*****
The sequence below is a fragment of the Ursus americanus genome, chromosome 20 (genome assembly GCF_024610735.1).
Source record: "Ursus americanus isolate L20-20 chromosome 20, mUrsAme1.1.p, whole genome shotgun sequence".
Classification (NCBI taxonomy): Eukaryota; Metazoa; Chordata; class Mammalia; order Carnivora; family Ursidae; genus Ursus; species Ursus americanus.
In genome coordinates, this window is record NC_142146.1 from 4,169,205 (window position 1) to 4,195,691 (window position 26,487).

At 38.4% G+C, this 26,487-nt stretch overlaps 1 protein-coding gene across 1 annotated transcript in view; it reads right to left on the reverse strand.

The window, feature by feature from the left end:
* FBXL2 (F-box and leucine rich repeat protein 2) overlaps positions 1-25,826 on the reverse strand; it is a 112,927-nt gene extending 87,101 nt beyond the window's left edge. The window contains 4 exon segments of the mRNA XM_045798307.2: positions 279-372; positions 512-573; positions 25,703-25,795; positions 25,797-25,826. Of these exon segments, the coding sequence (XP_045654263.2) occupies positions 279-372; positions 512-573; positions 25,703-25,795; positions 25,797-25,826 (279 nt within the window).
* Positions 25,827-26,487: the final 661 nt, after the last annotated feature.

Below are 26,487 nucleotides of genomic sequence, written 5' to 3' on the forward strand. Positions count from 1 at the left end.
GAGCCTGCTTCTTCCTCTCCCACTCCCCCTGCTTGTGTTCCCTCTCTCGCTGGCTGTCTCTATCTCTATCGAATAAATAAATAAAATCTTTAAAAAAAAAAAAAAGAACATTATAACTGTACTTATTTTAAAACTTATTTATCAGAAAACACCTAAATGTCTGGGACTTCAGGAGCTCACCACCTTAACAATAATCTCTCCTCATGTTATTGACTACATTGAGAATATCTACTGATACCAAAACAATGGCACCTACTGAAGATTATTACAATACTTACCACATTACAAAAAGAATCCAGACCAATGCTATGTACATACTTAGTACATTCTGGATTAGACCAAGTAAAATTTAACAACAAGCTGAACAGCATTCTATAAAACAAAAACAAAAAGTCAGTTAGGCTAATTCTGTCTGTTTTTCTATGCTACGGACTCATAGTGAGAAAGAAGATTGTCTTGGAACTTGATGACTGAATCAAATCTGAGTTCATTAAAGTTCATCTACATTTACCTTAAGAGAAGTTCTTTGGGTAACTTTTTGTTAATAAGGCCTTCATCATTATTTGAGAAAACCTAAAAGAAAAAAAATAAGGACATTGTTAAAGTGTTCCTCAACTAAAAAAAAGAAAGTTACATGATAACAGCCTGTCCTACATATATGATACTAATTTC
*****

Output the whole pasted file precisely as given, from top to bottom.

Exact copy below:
The sequence below is a fragment of the Ursus americanus genome, chromosome 20 (genome assembly GCF_024610735.1).
Source record: "Ursus americanus isolate L20-20 chromosome 20, mUrsAme1.1.p, whole genome shotgun sequence".
Classification (NCBI taxonomy): Eukaryota; Metazoa; Chordata; class Mammalia; order Carnivora; family Ursidae; genus Ursus; species Ursus americanus.
In genome coordinates, this window is record NC_142146.1 from 4,169,205 (window position 1) to 4,195,691 (window position 26,487).

At 38.4% G+C, this 26,487-nt stretch overlaps 1 protein-coding gene across 1 annotated transcript in view; it reads right to left on the reverse strand.

The window, feature by feature from the left end:
* FBXL2 (F-box and leucine rich repeat protein 2) overlaps positions 1-25,826 on the reverse strand; it is a 112,927-nt gene extending 87,101 nt beyond the window's left edge. The window contains 4 exon segments of the mRNA XM_045798307.2: positions 279-372; positions 512-573; positions 25,703-25,795; positions 25,797-25,826. Of these exon segments, the coding sequence (XP_045654263.2) occupies positions 279-372; positions 512-573; positions 25,703-25,795; positions 25,797-25,826 (279 nt within the window).
* Positions 25,827-26,487: the final 661 nt, after the last annotated feature.

Below are 26,487 nucleotides of genomic sequence, written 5' to 3' on the forward strand. Positions count from 1 at the left end.
GAGCCTGCTTCTTCCTCTCCCACTCCCCCTGCTTGTGTTCCCTCTCTCGCTGGCTGTCTCTATCTCTATCGAATAAATAAATAAAATCTTTAAAAAAAAAAAAAAGAACATTATAACTGTACTTATTTTAAAACTTATTTATCAGAAAACACCTAAATGTCTGGGACTTCAGGAGCTCACCACCTTAACAATAATCTCTCCTCATGTTATTGACTACATTGAGAATATCTACTGATACCAAAACAATGGCACCTACTGAAGATTATTACAATACTTACCACATTACAAAAAGAATCCAGACCAATGCTATGTACATACTTAGTACATTCTGGATTAGACCAAGTAAAATTTAACAACAAGCTGAACAGCATTCTATAAAACAAAAACAAAAAGTCAGTTAGGCTAATTCTGTCTGTTTTTCTATGCTACGGACTCATAGTGAGAAAGAAGATTGTCTTGGAACTTGATGACTGAATCAAATCTGAGTTCATTAAAGTTCATCTACATTTACCTTAAGAGAAGTTCTTTGGGTAACTTTTTGTTAATAAGGCCTTCATCATTATTTGAGAAAACCTAAAAGAAAAAAAATAAGGACATTGTTAAAGTGTTCCTCAACTAAAAAAAAGAAAGTTACATGATAACAGCCTGTCCTACATATATGATACTAATTTC